Yakuza games are rightfully praised for their brilliant localisation, legendary side-missions, and stellar voice acting. Good, great. But I reckon there's one aspect of these games which deserves a solid pat on the back, and it's something I will now aggressively tap into the limelight with my clacky mechanical keyboard. And that's the typewriter-y noise that un-voiced NPCs make in conversation. I can't get over how good it is.
Not everyone in Yakuza games is actually a stack of typewriters wearing a trenchcoat - although I wouldn't be surprised if, in the next game, the patriarch of the Tojo Clan's retainers fall out mid-smirk, only to reveal a row of keys that spell out "MUSCLE". Anything, I repeat, anything is possible in these games.
By and large, many important cutscenes, where patriarchs rip their suits off in one fluid motion, or when tigers are socked straight in the whiskers, or as Kiryu belts "baka mitai" down the karaoke parlour, are voiced. But many of the quirky characters you'll bump into in the back alleys of Kamurocho aren't voiced at all. (This is with the exception of Yakuza 6, where the typewriters were seemingly given a well-earned rest.)
"Even if I can't hear their voice, these clacks, clicks, and thunks help morph my own inner voice."
Of course, this isn't new in games. I mean, just look at Pokémon, or JRPGs like Dragon Quest. Here, as for many people in Yakuza, text boxes convey what characters are feeling or thinking, as well as what they're saying. I've spent some time with MMORPG Final Fantasy XIV recently, and so far I have been treated to two cutscenes where I have doggedly absorbed character information by scanning boxes with my eyes. The difference to Yakuza being that these boxes are vacuums and the text that fills them are curly sticks which materialise without a sound.
In FFXIV I am "Shadow Hulk", a grey titan who lives for a fight, but often it feels like I actually roleplay as a barcode scanner, someone whose eyes bleep after I've read a paragraph, while my character stands stock-still, eyes unmoving.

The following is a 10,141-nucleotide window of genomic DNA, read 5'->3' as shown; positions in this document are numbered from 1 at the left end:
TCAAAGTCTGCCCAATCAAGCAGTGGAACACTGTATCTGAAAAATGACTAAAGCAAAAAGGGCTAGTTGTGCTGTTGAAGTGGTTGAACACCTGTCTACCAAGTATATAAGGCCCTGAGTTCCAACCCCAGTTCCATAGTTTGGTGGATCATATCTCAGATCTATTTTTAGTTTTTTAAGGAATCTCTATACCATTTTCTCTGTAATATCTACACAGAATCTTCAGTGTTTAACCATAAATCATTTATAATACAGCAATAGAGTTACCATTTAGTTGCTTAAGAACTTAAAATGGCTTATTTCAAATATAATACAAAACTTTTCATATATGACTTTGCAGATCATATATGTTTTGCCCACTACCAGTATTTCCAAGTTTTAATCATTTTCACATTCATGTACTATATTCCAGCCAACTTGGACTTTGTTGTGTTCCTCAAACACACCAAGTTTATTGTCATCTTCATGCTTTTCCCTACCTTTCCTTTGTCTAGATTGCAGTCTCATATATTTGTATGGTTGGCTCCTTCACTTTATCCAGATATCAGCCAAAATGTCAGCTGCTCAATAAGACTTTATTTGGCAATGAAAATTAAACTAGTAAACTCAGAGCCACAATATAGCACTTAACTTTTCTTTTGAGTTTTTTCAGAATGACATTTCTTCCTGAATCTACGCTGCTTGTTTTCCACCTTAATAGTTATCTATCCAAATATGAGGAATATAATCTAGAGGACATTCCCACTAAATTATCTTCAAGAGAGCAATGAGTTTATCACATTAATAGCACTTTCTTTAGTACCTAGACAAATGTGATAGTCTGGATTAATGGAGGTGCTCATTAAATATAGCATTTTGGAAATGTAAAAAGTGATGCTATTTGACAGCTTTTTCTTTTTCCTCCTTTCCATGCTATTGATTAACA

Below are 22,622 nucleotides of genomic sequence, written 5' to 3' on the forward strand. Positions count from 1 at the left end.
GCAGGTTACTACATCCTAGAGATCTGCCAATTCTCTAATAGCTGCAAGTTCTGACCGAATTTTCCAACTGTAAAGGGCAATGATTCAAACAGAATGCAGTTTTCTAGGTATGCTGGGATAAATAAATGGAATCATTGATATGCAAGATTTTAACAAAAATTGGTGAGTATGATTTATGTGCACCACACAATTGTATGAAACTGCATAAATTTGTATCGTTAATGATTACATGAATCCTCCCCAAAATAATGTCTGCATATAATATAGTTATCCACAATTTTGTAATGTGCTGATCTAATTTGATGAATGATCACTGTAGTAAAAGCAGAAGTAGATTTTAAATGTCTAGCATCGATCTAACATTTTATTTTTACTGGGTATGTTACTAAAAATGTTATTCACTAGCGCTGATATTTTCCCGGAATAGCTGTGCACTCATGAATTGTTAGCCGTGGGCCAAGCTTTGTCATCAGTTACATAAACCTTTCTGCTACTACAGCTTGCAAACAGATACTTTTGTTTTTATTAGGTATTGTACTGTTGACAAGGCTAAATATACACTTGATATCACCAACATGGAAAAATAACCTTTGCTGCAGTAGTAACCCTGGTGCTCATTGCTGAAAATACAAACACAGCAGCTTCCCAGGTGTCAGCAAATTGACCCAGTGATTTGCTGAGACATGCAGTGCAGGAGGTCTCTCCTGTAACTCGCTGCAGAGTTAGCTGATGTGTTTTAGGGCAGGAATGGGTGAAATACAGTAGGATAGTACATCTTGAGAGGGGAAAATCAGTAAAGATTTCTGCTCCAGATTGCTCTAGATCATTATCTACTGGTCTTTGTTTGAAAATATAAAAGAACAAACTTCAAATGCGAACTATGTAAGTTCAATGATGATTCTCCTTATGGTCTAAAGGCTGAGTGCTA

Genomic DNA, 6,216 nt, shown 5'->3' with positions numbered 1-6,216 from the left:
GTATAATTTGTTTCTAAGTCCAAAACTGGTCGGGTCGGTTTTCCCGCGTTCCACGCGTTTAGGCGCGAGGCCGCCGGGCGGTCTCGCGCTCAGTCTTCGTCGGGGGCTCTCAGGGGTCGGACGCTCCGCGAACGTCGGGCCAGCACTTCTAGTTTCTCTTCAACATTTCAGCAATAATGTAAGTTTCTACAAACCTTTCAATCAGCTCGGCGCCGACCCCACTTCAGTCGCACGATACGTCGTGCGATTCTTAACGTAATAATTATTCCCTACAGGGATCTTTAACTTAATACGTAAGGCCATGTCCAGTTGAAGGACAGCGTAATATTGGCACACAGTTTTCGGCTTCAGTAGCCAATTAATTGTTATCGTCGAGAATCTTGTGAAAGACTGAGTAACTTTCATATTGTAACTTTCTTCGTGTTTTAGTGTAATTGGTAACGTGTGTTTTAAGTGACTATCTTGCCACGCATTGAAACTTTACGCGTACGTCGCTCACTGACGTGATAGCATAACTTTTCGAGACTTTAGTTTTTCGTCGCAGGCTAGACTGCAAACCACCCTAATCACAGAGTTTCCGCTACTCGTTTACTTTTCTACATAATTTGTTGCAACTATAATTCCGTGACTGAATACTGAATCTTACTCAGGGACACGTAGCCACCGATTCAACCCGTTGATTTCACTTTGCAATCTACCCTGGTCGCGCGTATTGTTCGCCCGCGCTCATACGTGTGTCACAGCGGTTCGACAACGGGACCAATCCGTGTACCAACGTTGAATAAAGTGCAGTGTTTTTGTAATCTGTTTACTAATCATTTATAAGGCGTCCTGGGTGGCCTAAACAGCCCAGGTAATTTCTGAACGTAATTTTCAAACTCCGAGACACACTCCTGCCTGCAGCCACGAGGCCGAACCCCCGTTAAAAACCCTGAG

In Yakuza, text doesn't quietly slide onto boxes like a leaf falls on pavement. Instead, it confidently clacks onto screen. The magic is that each clack is pitched differently for whoever's squaring up against you, or fleeing from you, or asking for your help. For a burly thug the words thunk onto screen, matching the forcefulness of the aggressor before you. Oh, this cute kid has dropped his wickle teddy bear? Their words will tip-tap far more gently, like the sound of someone thrumming a Pukka Pad with their fingers.
This makes a huge difference, not only in holding my attention, but also in giving me a greater sense of the person before me. Even if I can't hear their voice, these clacks, clicks, and thunks help form my sense of who they are. I often find my attention wavers when I'm forced to scan a block of silent text in a cutscene, because I read it in my own voice and with a sense of detachment. But the punch of Yakuza's typewriters keeps me anchored to whoever I'm interacting with, because they imbue text with a sense of character.
I find the evolution of the devices Yakuza uses to jazz up text fascinating as well. If you start with the first game, Yakuza Kiwami, then work your way up from there (eventually looping back around to the prequel, Yakuza 0), it's night and day stuff. Despite being remade, the earlier games rely heavily on typewriters. But get closer to present day, i.e. Yakuza: Like A Dragon, and the typewriter is joined by other friends. A modern camera that loves a good zoom-in, or a shake, and a bluetooth speaker that plays a variety of jingles depending on the mood.
You can see techniques like this elsewhere, and they don't have to use sound, as evidenced by Katana Zero's interrupt system, where you're in control of the words scrolling across the screen. At any point, you can just cut a character off, but if you choose to hear them out, a new set of choices appear. Meanwhile, Necrobarista's text is enlivened by different "shots", as its script was written more like a play than anything else. I'd love to see more games making use of these kinds of ideas.
With each new entry, Yakuza's playfulness is gradually let loose as the grip softens. More fun is had with not only the text, but with the camera, and the music that accompanies these chance encounters. It's amazing to me that many of the game's funniest, or most emotional, scenes aren't voiced at all, but are delivered through a series of clicks at different pitches, accompanied by a slow pan of the camera, the plonk of piano, or the bounce of cheesy music.